The government of Canada is taking additional measures to help enhance safety of navigation and emergency response in Canadian waters.
First, the Government of Canada will provide CAD 110 million over five years for the Canadian Hydrographic Service to chart 23 high-priority commercial ports and near-shore areas along all three coasts to create safer navigation for mariners.
The government says the new investment will fill important gaps in critical areas across the country that currently have limited and out-of-date navigational information, and give mariners high-resolution electronic navigation charts, navigational products and data for increased safety. To date, surveys of eight out of the 23 ports have been completed.
In addition, the Government of Canada will be adding seven additional coastal communities (nine total) to test a new information system showing where ship traffic is located—and other essential maritime information—as part of the Enhanced Maritime Situational Awareness initiative.
Through the CAD 62.5 million invested in the Enhanced Maritime Situational Awareness initiative, the Government of Canada will make CAD 9.8 million available over two years to support the implementation of these pilot project communities and work with them to develop, test and evaluate the new system.
The government has awarded an initial contract to Hercules SLR of Dartmouth, Nova Scotia, to supply the Canadian Coast Guard with two vessel-based emergency tow kits, plus equipment and training. This initial contract is valued at more than $180,000, and is part of a plan to install tow kits and related equipment on all large Canadian Coast Guard vessels, including five vessels on the West Coast. The initial contract includes options for up to 62 additional tow kits and related equipment.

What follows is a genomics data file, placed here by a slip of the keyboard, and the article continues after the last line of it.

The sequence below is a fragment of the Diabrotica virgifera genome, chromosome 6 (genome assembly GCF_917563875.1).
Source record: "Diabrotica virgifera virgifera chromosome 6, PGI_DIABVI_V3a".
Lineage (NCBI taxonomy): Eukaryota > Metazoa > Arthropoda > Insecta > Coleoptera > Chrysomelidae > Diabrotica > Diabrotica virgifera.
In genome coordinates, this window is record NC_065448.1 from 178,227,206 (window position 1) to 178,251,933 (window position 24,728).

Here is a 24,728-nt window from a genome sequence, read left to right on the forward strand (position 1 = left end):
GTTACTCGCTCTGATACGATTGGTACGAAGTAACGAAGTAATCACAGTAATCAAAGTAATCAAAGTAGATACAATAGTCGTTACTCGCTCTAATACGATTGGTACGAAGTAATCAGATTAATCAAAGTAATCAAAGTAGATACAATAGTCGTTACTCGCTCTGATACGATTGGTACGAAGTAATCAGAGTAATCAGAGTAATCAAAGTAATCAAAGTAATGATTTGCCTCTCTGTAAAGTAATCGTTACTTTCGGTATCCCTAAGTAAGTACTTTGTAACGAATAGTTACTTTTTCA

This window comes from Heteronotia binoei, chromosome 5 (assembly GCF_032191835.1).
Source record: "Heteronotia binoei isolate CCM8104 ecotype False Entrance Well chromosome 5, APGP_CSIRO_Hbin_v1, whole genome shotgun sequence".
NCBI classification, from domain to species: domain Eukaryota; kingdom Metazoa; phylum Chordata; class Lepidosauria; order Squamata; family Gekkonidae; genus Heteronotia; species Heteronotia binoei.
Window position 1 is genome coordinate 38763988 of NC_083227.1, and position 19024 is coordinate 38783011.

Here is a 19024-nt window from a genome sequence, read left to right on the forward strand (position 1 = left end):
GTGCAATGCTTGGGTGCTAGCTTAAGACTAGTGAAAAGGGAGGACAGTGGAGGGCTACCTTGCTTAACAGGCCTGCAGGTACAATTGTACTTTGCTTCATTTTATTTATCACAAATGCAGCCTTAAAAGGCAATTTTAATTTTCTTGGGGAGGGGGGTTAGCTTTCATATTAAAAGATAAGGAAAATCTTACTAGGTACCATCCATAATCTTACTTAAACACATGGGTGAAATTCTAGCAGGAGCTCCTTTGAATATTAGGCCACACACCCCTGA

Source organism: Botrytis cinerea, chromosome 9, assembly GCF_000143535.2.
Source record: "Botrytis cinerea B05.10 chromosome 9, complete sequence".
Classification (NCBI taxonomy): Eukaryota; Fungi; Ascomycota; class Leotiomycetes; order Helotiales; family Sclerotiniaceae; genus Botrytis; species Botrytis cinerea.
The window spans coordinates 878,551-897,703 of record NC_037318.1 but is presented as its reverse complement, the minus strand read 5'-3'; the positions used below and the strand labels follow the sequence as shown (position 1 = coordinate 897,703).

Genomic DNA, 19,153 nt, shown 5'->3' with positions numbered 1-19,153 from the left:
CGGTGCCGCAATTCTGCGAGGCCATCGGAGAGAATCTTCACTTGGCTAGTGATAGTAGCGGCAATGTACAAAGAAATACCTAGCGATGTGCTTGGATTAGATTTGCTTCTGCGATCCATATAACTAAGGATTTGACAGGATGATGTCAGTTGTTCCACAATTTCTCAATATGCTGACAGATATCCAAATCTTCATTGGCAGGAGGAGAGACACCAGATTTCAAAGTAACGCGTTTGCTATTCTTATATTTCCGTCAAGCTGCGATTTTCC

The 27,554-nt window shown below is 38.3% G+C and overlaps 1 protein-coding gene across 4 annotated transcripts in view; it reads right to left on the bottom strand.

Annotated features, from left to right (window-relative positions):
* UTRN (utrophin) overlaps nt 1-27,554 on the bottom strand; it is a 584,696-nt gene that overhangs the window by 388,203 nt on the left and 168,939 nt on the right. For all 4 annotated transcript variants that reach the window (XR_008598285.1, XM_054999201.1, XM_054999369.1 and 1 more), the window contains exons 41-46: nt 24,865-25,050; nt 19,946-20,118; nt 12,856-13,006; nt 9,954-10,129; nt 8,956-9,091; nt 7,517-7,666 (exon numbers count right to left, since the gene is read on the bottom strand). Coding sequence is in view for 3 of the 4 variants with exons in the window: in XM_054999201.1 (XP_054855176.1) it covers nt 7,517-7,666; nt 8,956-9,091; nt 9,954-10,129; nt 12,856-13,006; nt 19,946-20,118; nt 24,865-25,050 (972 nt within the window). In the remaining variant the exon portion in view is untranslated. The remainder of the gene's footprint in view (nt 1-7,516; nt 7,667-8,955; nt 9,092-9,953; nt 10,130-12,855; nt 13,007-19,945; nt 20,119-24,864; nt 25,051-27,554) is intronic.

“The selection of a contractor to build a system that can provide near-real time data on local ship traffic will be one of the largest agile procurement projects in the Government of Canada’s history. Indigenous and coastal communities, Transport Canada and the Canadian Coast Guard will work together to award the contract,” the government said in a press release.
The government is also allocating $7.2 million over five years in the Marine Weather Information Services Demonstration Project. The project will deploy five smart buoys (two on the west coast and three on the east coast) that will produce data for tailored weather forecasts. These “smart buoys” will have innovative high resolution weather prediction systems that will enhance marine forecasting and improve marine navigation and safety for mariners.
“Our commitment to partnering with Indigenous Peoples and collaborating with coastal communities to protect Canada’s coastal ecosystems is clear and unequivocal,” commented Transport Minister, the Honourable Marc Garneau. “The marine safety and navigational improvements from the Oceans Protection Plan announced today will help us put safeguards in place for all vessels, including those carrying petroleum products overseas. We are determined to safeguard Canada’s waters – and know that a strong economy and a clean environment go hand-in-hand to benefit all Canadians.”
“Safe marine navigation and ensuring vessels can quickly be removed from trouble are essential to enhancing marine safety and preventing potential marine pollution incidents,” said Honourable Dominic LeBlanc, ?Minister of Fisheries, Oceans and the Canadian Coast Guard. “This investment in the Canadian Hydrographic Service will help provide up-to-date navigation information in critical areas across the country, and these new tow kits will give the Canadian Coast Guard greater ability to tow vessels out of distress in emergency situations. Through the Oceans Protection Plan we are making our oceans safer, cleaner and healthier.”
The Government of Canada has already announced initiatives worth more than $600 million under the Oceans Protection Plan.